Why limit the discussion on design to teeth?

Jaw & Facial muscles:
Carnivores have evolved have wide mouths in relation to their heads and reduced facial musculature- it's an aid in killing prey. We've got a mouth cavity and jaw muscles made for chewing, like many herbivores.

Mammalian carnivores don't use saliva.
Human beings have carbohydrate-digesting enzymes in their saliva, which might suggest that we're adapted for eating all those animals made of carbohydrates, like the uh, er... um...

Digestive tract:
Carnivores have a short and smooth colon. Stomach volume of a carnivore is 60-70% of total digestive system capacity, with a stomach pH of 1. Their digestive tract is designed to extract nutrients quickly and expel waste quickly before putrefaction sets in. Humans have a small intestine about 10 to 11 times body length, a stomach pH about 4 or 5. Our digestive tract is adapted to hold food in for long periods of time to maximize the extraction of nutrients (from difficult to break down molecules like cellulose from plants).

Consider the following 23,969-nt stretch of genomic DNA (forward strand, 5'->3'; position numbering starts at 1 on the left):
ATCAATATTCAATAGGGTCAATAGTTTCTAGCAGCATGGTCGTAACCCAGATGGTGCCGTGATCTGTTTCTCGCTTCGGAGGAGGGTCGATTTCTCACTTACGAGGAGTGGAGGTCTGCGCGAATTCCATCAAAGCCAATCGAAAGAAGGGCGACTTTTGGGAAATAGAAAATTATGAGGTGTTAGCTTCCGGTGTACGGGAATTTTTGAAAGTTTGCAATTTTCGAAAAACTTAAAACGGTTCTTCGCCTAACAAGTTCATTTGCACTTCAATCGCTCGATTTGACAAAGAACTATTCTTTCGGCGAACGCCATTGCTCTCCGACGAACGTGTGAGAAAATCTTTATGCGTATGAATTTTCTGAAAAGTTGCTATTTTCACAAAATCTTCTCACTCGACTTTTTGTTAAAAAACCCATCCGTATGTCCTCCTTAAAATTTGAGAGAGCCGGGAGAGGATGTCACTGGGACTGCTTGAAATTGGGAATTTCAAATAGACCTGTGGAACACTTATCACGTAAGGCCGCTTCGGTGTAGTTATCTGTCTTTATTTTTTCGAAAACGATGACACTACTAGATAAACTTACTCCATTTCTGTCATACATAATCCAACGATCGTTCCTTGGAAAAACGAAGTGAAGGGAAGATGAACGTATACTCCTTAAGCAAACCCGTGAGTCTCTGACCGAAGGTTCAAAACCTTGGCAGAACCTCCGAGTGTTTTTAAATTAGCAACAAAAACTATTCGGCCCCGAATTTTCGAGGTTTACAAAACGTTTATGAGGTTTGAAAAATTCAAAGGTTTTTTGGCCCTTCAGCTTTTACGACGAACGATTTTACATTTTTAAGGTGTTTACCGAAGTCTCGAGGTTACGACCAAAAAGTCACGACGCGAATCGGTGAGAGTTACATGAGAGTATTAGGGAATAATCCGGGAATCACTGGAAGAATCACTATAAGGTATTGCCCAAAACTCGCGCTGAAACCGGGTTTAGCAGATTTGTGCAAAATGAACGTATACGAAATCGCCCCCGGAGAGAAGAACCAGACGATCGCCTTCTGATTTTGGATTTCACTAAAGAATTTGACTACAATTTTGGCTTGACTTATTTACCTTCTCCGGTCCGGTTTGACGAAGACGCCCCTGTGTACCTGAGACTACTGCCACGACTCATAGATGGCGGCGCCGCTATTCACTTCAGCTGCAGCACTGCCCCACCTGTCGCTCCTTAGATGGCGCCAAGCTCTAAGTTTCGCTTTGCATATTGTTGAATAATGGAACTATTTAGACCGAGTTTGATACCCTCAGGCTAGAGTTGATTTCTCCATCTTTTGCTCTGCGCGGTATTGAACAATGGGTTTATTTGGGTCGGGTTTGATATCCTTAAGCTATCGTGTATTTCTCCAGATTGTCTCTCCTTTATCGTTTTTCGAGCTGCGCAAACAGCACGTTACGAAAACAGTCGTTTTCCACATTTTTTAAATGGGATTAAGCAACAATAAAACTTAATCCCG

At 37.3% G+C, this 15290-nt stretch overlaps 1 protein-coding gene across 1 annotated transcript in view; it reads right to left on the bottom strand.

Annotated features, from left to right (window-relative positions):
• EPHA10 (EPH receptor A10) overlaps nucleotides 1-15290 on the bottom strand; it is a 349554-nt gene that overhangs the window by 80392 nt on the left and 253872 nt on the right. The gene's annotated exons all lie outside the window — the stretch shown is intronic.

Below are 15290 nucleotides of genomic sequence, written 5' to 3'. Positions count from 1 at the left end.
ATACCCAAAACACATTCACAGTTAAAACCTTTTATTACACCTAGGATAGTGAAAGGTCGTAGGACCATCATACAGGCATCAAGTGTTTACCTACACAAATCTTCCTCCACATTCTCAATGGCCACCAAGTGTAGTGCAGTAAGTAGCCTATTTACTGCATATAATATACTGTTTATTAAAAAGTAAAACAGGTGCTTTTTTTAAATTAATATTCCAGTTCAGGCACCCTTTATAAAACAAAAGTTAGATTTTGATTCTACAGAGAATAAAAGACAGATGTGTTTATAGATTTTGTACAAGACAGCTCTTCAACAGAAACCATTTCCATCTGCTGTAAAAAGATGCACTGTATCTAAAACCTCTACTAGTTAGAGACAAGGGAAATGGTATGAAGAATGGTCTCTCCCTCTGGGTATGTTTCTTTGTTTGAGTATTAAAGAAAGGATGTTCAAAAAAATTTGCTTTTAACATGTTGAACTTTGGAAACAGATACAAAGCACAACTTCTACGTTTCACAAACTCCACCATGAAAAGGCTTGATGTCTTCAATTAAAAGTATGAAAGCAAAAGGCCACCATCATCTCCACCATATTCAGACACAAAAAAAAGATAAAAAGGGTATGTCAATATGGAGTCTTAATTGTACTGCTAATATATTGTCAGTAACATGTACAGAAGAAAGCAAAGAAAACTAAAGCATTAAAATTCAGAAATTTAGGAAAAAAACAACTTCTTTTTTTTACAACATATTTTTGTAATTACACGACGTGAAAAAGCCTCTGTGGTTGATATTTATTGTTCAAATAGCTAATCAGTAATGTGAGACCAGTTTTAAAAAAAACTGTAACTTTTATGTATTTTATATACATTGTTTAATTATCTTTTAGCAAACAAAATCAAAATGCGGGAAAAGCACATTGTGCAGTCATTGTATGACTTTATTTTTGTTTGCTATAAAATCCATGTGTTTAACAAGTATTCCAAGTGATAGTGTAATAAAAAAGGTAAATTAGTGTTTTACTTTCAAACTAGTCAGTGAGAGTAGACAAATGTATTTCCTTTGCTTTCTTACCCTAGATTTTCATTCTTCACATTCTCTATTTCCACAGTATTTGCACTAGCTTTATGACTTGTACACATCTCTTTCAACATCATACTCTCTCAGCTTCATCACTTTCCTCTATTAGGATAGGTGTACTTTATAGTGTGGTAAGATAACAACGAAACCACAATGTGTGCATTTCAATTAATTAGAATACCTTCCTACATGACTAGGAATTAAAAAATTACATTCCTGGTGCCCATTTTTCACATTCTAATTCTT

Liver and kidney:
I don't pretend to understand the significant difference between bile secretion in carnivores vs. herbivores. I do know that carnivores use the enzyme uricase to break down the non-metabolizable uric acid found in flesh. Human beings lack this enzyme, and absorb and excrete uric acid with our kidneys.

While behaviorally primates may be omnivores, the physiological evidence ("design") suggests that they are herbivores, or more specifically, frugivores.